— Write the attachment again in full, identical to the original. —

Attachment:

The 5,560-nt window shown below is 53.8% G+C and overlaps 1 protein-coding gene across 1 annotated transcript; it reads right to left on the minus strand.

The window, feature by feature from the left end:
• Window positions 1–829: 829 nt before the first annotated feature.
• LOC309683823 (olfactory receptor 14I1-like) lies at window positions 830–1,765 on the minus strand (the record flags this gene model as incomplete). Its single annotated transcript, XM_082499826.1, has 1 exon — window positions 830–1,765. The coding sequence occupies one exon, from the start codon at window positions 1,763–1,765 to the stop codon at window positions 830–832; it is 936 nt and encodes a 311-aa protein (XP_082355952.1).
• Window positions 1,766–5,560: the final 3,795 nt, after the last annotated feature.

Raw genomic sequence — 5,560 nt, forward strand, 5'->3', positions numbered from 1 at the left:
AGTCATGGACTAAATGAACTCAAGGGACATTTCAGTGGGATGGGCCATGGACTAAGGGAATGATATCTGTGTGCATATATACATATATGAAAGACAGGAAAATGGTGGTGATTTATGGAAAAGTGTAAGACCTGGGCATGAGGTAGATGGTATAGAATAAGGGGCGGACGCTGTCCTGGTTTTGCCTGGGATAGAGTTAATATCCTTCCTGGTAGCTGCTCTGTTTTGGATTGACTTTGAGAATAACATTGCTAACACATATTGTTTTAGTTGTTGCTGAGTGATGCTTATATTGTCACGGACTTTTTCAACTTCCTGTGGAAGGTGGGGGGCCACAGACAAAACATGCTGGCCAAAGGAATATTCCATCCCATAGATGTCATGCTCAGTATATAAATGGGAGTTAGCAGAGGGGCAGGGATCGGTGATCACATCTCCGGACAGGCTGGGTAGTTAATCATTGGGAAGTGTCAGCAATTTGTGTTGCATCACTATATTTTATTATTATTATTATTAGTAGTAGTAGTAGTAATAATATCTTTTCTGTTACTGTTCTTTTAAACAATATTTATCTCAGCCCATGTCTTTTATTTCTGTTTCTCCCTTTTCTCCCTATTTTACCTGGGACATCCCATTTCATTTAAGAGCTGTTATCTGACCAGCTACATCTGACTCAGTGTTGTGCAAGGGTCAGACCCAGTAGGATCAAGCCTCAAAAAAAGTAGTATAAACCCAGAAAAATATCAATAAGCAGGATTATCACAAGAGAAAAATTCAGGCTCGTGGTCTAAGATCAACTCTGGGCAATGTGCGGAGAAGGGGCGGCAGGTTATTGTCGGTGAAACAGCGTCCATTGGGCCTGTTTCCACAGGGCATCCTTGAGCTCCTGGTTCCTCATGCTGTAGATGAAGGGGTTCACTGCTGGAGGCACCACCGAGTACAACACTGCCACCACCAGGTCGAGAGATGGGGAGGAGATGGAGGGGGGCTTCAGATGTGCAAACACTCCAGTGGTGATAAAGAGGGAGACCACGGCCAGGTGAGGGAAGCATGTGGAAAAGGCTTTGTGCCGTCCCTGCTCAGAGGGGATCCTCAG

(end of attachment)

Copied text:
The 5,560-nt window shown below is 53.8% G+C and overlaps 1 protein-coding gene across 1 annotated transcript; it reads right to left on the minus strand.

The window, feature by feature from the left end:
• Window positions 1–829: 829 nt before the first annotated feature.
• LOC309683823 (olfactory receptor 14I1-like) lies at window positions 830–1,765 on the minus strand (the record flags this gene model as incomplete). Its single annotated transcript, XM_082499826.1, has 1 exon — window positions 830–1,765. The coding sequence occupies one exon, from the start codon at window positions 1,763–1,765 to the stop codon at window positions 830–832; it is 936 nt and encodes a 311-aa protein (XP_082355952.1).
• Window positions 1,766–5,560: the final 3,795 nt, after the last annotated feature.

Raw genomic sequence — 5,560 nt, forward strand, 5'->3', positions numbered from 1 at the left:
AGTCATGGACTAAATGAACTCAAGGGACATTTCAGTGGGATGGGCCATGGACTAAGGGAATGATATCTGTGTGCATATATACATATATGAAAGACAGGAAAATGGTGGTGATTTATGGAAAAGTGTAAGACCTGGGCATGAGGTAGATGGTATAGAATAAGGGGCGGACGCTGTCCTGGTTTTGCCTGGGATAGAGTTAATATCCTTCCTGGTAGCTGCTCTGTTTTGGATTGACTTTGAGAATAACATTGCTAACACATATTGTTTTAGTTGTTGCTGAGTGATGCTTATATTGTCACGGACTTTTTCAACTTCCTGTGGAAGGTGGGGGGCCACAGACAAAACATGCTGGCCAAAGGAATATTCCATCCCATAGATGTCATGCTCAGTATATAAATGGGAGTTAGCAGAGGGGCAGGGATCGGTGATCACATCTCCGGACAGGCTGGGTAGTTAATCATTGGGAAGTGTCAGCAATTTGTGTTGCATCACTATATTTTATTATTATTATTATTAGTAGTAGTAGTAGTAATAATATCTTTTCTGTTACTGTTCTTTTAAACAATATTTATCTCAGCCCATGTCTTTTATTTCTGTTTCTCCCTTTTCTCCCTATTTTACCTGGGACATCCCATTTCATTTAAGAGCTGTTATCTGACCAGCTACATCTGACTCAGTGTTGTGCAAGGGTCAGACCCAGTAGGATCAAGCCTCAAAAAAAGTAGTATAAACCCAGAAAAATATCAATAAGCAGGATTATCACAAGAGAAAAATTCAGGCTCGTGGTCTAAGATCAACTCTGGGCAATGTGCGGAGAAGGGGCGGCAGGTTATTGTCGGTGAAACAGCGTCCATTGGGCCTGTTTCCACAGGGCATCCTTGAGCTCCTGGTTCCTCATGCTGTAGATGAAGGGGTTCACTGCTGGAGGCACCACCGAGTACAACACTGCCACCACCAGGTCGAGAGATGGGGAGGAGATGGAGGGGGGCTTCAGATGTGCAAACACTCCAGTGGTGATAAAGAGGGAGACCACGGCCAGGTGAGGGAAGCATGTGGAAAAGGCTTTGTGCCGTCCCTGCTCAGAGGGGATCCTCAG